Isaiah Roby finally realized how good he could be.
The Nebraska forward who spent three seasons in Lincoln working to unlock his vast potential announced Wednesday he would forgo his senior season of college and remain eligible for the NBA Draft.
The running joke among those who follow Nebraska basketball — whether it be fans, media or, most notably, BTN analyst Stephen Bardo — was that Roby just needed to discover how far his immense potential could take him, and his game would blossom.
He found the answer he was looking for last week, with a strong performance at the NBA Draft Combine, followed by a high-level workout a few days later put on by the Priority Sports management agency that represents him and that was attended by personnel from every NBA franchise.
After sleeping on his decision for a few nights, and one final meeting with his agents, Roby decided to keep his name in the draft.
"It was definitely a hard decision. My heart was kind of always in going," Roby said Wednesday. "But coming back to school, it was an alternative that, say, if the pre-draft process didn't go well for me, it was something that would fuel me to come back and perform.
"But the feedback I was getting, it was good."
Roby will now wait to see if his name is called during the June 20 draft in Brooklyn, New York.
He said at the combine he believed he was in the Nos. 25-40 range of draftable players. He said Wednesday he would either attend the draft or watch from his family's home in Dixon, Illinois.
Should he be picked, he would be the first Husker to be drafted since Venson Hamilton in 1999. Hamilton was taken in the second round that year by the Houston Rockets, but never played in a NBA game.
Roby would be just the fifth Nebraska player drafted since the draft went to two rounds in 1989. The other four are Hamilton, Tyronn Lue (1998), Eric Piatkowski (1994) and Rich King (1991).
"I knew (Nebraska's draft history) from the time Nebraska started recruiting me," Roby said. "I heard people telling me — if you want to go to the NBA, Nebraska's not the right school; they don't have a track record of putting guys in it. So I kind of always had that.
"That's something I was excited about, and that challenge was something Coach (Tim) Miles sold me on, leaving my mark on this program, and I think I did a good job of that."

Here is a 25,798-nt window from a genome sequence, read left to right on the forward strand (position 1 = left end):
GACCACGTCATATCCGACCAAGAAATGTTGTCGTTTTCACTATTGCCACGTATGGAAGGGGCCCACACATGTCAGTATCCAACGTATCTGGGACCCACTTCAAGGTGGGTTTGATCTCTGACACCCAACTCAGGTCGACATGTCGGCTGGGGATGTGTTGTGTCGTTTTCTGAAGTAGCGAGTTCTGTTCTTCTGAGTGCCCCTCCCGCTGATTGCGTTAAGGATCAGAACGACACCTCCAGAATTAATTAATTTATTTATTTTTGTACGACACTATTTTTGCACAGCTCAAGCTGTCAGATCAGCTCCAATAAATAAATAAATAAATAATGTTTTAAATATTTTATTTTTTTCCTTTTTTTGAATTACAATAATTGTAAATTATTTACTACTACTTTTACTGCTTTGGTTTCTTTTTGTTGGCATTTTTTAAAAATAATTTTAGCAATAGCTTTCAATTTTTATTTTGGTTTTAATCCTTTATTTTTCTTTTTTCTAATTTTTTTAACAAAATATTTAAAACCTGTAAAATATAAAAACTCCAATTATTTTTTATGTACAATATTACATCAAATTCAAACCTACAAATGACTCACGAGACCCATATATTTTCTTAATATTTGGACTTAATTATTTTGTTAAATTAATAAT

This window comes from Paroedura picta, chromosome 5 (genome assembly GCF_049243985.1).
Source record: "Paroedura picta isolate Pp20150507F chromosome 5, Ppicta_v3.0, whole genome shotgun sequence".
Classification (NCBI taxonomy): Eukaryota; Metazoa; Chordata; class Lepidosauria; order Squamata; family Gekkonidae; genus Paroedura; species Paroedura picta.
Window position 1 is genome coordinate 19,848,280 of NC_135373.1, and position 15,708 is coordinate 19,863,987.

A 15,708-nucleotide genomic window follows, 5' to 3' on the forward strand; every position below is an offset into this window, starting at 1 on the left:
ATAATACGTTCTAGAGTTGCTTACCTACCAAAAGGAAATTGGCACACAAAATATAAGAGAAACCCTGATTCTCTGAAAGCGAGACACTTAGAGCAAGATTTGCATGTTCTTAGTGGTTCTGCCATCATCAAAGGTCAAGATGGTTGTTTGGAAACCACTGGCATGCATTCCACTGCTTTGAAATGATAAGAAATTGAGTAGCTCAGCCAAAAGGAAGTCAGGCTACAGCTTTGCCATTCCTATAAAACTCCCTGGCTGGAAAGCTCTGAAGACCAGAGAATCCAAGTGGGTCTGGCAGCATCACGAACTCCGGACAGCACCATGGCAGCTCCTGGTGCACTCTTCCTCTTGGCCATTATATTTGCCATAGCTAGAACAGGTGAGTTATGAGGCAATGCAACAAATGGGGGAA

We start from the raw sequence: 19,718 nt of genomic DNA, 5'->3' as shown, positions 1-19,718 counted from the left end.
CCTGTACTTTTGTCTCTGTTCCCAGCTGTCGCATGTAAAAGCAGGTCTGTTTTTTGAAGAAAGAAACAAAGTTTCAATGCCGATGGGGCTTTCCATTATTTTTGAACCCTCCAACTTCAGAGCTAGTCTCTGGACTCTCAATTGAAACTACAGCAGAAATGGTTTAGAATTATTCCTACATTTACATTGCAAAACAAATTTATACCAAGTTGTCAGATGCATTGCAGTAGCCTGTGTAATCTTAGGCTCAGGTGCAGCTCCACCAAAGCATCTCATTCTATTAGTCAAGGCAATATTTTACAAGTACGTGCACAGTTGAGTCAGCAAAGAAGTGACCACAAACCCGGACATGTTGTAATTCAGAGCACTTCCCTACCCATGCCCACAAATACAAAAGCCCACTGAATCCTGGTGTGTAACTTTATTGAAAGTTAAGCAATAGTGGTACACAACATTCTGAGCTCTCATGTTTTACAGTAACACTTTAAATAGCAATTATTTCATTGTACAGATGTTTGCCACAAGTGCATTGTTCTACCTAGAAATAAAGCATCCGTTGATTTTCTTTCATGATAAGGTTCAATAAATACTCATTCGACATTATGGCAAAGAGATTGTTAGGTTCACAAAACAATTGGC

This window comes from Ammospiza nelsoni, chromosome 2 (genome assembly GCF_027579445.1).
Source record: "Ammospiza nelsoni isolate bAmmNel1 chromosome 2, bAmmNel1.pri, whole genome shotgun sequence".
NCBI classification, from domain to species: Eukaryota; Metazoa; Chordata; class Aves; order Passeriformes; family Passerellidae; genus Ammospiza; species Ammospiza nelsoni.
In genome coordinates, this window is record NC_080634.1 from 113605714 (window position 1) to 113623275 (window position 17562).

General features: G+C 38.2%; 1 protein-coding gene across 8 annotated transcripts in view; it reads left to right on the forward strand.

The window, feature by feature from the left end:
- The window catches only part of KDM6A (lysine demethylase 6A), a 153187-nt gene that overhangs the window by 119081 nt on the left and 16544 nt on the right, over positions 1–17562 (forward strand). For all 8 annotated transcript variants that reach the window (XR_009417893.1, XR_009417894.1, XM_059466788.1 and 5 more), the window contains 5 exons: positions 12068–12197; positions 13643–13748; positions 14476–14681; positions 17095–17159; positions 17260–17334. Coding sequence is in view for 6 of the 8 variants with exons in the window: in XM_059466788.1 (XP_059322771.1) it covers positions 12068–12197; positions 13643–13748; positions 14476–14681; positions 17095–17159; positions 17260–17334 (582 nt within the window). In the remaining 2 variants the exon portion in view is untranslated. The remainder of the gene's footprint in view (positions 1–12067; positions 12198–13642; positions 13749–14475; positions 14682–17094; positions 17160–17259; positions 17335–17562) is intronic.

Ironically, Roby this season became the only other Husker besides Hamilton to have consecutive seasons of 50 blocked shots and 50 assists.
Roby worked out for four teams before the combine — San Antonio, Minnesota, Milwaukee and Chicago. He then met with Miami, Phoenix, Toronto and Golden State at the combine, and had workouts with the Warriors, Kings and Suns after the combine ended.
At the combine, Roby measured at 6 foot, 7¼ inches and 214 pounds, with a wingspan of 7-1.
He said at the combine he’s seen himself rated as high as No. 25 in mock drafts (he was 29th to the Spurs on a Bleacher Report projection), and said he's worked out for a lot of teams with draft picks in the 20s and 30s.
His diverse skill set no doubt played a role in his rise up draft boards. Roby averaged career highs of 11.8 points, 6.9 rebounds 1.9 assists, 1.9 blocked shots and 1.3 steals per game last season.
He finished third in the Big Ten in blocks and ninth in steals — the only league player to rank in the top 10 of both categories.
"The main thing a lot of teams said was, 'No doubt, you have first-round talent,'" Roby said. "Some teams that maybe weren't as high on me as other teams, their only criticism they had of me was, 'You need to get stronger and you need to be more consistent. Because, without a doubt, you have NBA talent.'"
Roby's departure means Nebraska is back to 13 scholarship players. After a frenzy of signings just before the regular signing period ended May 15, the Huskers were one over the NCAA limit while awaiting Roby's decision.
Nebraska will return one player who saw game action last season in junior Thorir Thorbjarnarson. Dachon Burke sat out last season per NCAA transfer rules.
Nebraska starts summer workouts June 10.